President-elect Obama’s most ambitious legislative initiative in the area of homeland security during his years in the US Senate was a bill co-sponsored with Sen. Frank Lautenberg (D-NJ) to toughen federal standards and oversight of security at US chemical plants. Though Obama’s 2006 bill, called the Chemical Safety and Security Act of 2006, was never enacted, Obama has continued to make chemical security a centerpiece of his policy proposals on homeland security.
The current law on national chemical security, passed as a temporary bill in 2006, is due to expire in October 2009. Many prominent Democrats, including President-elect Obama, have criticized the interim bill for lacking stringent standards and enforcement power.
A new report from the Center for American Progress, a progressive Washington, DC think tank from which several key advisors of the Obama transition team have been drawn, outlines a broad program of chemical security reforms currently being discussed in prominent Democratic party policy circles. The report, titled Chemical Security 101, provides a detailed preview of the regulatory proposals that may emerge both in Congress and from the new administration itself in the coming year.
The report recommends that Congress establish a comprehensive chemical security program rooted in identifying, developing, and leveraging the use of alternative technologies that could remove the threat of a catastrophic toxic gas release by generating chemicals at the point of use rather than transporting and storing them. In addition the report also calls for incentives to industry to encourage migration to the alternate technologies.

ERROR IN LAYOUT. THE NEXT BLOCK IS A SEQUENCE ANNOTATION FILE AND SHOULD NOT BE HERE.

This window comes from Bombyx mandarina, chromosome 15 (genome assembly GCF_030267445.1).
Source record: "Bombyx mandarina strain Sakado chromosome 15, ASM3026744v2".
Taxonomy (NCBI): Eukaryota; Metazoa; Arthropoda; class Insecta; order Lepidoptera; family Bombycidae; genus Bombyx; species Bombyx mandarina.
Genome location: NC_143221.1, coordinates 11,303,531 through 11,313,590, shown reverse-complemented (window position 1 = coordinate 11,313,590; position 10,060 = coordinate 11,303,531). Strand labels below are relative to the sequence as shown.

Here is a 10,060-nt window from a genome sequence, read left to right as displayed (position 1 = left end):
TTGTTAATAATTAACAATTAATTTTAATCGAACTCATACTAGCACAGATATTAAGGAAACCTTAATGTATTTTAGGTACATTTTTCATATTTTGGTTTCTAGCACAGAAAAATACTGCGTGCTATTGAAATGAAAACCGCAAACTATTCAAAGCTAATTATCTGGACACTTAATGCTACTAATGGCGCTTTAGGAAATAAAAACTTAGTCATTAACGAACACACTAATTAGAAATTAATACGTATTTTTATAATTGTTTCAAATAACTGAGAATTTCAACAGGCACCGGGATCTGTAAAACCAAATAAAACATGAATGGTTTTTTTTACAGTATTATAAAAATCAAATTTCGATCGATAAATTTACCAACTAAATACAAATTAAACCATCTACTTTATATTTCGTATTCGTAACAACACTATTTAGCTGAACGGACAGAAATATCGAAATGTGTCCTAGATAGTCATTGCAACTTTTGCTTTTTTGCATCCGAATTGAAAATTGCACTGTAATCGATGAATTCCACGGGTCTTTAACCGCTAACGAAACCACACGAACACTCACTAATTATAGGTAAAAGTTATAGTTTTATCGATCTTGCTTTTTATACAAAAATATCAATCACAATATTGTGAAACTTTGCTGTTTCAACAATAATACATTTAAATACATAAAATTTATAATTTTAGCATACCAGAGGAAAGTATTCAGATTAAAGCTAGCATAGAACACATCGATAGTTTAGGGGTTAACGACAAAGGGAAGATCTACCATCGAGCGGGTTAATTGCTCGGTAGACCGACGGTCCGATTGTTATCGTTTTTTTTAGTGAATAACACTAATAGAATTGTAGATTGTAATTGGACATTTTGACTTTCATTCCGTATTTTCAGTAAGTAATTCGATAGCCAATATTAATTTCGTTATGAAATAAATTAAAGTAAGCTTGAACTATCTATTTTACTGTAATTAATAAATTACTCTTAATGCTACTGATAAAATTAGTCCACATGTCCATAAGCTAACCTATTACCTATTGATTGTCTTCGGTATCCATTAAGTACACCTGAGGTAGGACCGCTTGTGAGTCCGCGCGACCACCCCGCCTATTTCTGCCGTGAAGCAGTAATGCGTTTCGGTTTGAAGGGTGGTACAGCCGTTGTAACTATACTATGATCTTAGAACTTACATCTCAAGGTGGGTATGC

The report also recommends building in greater oversight capacity and ensuring equal enforcement. This, the report acknowledges, will entail a harder line on regulating industry. “Chemical companies should not receive special treatment just because they participate in voluntary industry security programs, as proposed in some recent bills before Congress,” it says.
[Note: Because of the close relationship some of Obama's advisers have with the Center for American Progress, this think tank may have a hand in shaping quite a bit of homeland security policy in the new administration. They have a weekly national security newsletter for those interested.]
Filed under: Administration, Barack Obama, Congress, Legislation, President, Reports, Senate, White House | Tagged: Center for American Progress, chemical security, Frank Lautenberg, oversight, transition | 3 Comments »